- I ramble about a number of things - but travel experiences, movies and music feature prominently. See my label cloud for a better idea. All comnments and opinions on this blog are my own, and do not in any way reflect the opinions/position of my employer (past/current/future).
14 August 2011
The town of Bronkhorstspruit is about 55 Km east of Pretoria (yet remarkably still part of Tshwane Municipality), and is a weird place to host the largest Buddhist centre in Africa. The history behind the placement, as detailed by the guide (I was only part of the group at the beginning) is part political (the deal was initiated as part of the mayor's trip to Taiwan), part visionary (an idea to enable cultural exchange, to bring Asia closer to Africa and also to initiate tourism) - but the peaceful surrounds of Bronkhorstspruit does bring some calm serenity to the place.
The Nan Hua Temple complex is part of a larger global Buddhist movement (BLIA) and also includes a number of initiatives in South Africa, including an IT academy, a retreat, meditation workshops, a monastery and various fundraising initiatives.
I first visited the temple, early last year, and the photos date back to then. Ever since, I have wanted to come back, but never really get round to it (it is after all quite a long trip). At least on a Sunday, there is free lunch (between 12pm and 1pm), so there is some motivation :)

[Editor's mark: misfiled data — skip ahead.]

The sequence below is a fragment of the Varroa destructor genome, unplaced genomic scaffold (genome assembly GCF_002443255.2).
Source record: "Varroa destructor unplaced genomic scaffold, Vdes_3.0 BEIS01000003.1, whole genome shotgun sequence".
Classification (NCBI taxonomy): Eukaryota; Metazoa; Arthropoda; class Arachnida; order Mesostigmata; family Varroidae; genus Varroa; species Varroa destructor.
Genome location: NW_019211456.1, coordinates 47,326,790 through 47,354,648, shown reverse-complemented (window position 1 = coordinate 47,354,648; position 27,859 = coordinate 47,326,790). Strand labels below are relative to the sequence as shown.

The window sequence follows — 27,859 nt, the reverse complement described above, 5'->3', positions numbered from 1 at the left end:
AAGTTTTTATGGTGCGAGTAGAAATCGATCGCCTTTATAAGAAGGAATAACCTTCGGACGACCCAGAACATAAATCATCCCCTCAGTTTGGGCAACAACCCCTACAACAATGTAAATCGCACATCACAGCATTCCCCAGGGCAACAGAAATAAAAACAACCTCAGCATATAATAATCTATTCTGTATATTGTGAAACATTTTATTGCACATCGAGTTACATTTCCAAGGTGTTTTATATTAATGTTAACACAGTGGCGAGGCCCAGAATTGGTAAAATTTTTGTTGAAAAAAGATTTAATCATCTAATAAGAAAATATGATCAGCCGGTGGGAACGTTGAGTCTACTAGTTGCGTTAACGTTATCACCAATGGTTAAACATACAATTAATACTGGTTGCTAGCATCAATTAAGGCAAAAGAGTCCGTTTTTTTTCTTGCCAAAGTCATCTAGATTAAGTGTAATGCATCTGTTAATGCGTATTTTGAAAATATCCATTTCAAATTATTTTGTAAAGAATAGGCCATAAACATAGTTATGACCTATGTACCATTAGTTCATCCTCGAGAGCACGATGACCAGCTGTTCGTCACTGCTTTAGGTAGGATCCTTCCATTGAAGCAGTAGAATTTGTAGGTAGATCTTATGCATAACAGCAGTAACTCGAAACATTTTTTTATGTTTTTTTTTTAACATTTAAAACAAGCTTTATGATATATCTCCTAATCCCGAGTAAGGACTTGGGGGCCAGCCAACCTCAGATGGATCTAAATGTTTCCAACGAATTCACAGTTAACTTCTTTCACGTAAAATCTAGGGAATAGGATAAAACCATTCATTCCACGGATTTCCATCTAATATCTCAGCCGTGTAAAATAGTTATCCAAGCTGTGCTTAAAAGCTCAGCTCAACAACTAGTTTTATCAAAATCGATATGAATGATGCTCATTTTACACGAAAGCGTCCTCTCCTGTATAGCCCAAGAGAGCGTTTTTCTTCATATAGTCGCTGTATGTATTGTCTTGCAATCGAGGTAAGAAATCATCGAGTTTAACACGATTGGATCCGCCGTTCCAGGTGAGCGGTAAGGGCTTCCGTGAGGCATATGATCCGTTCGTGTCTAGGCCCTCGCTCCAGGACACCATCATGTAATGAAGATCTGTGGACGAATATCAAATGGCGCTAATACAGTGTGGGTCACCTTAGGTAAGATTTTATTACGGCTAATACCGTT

It is a massive temple complex, not completely finished - and sometimes gives of a feeling of being decayed and not entirely well maintained. And the tourism plan doesn't seem to have completely worked out - as it feels pretty lonely, especially in the large temple halls. That in its own way may be its charm - similar temples in Asia (and I have been to fair number of them) are always bustling, and highly commercialised with vendor after vendor selling you either mementos or offerings. Nan Hua is far calmer and serene. It is well worth the visit - especially on a Sunday afternoon.
One of the highlights, is the many (1000?) armed Buddha, found at the back of the temple. Not sure of the mythological significance, but quite impressive. I am also not sure of the significance of the three Buddhas in the main temple, but they are impressively large, and also feature "Dharma protectors" guarding them on the sides. When I went last year, there was some youth activity going on, but yesterday there were hardly anyone there, leaving a lot more time to explore the main temple hall.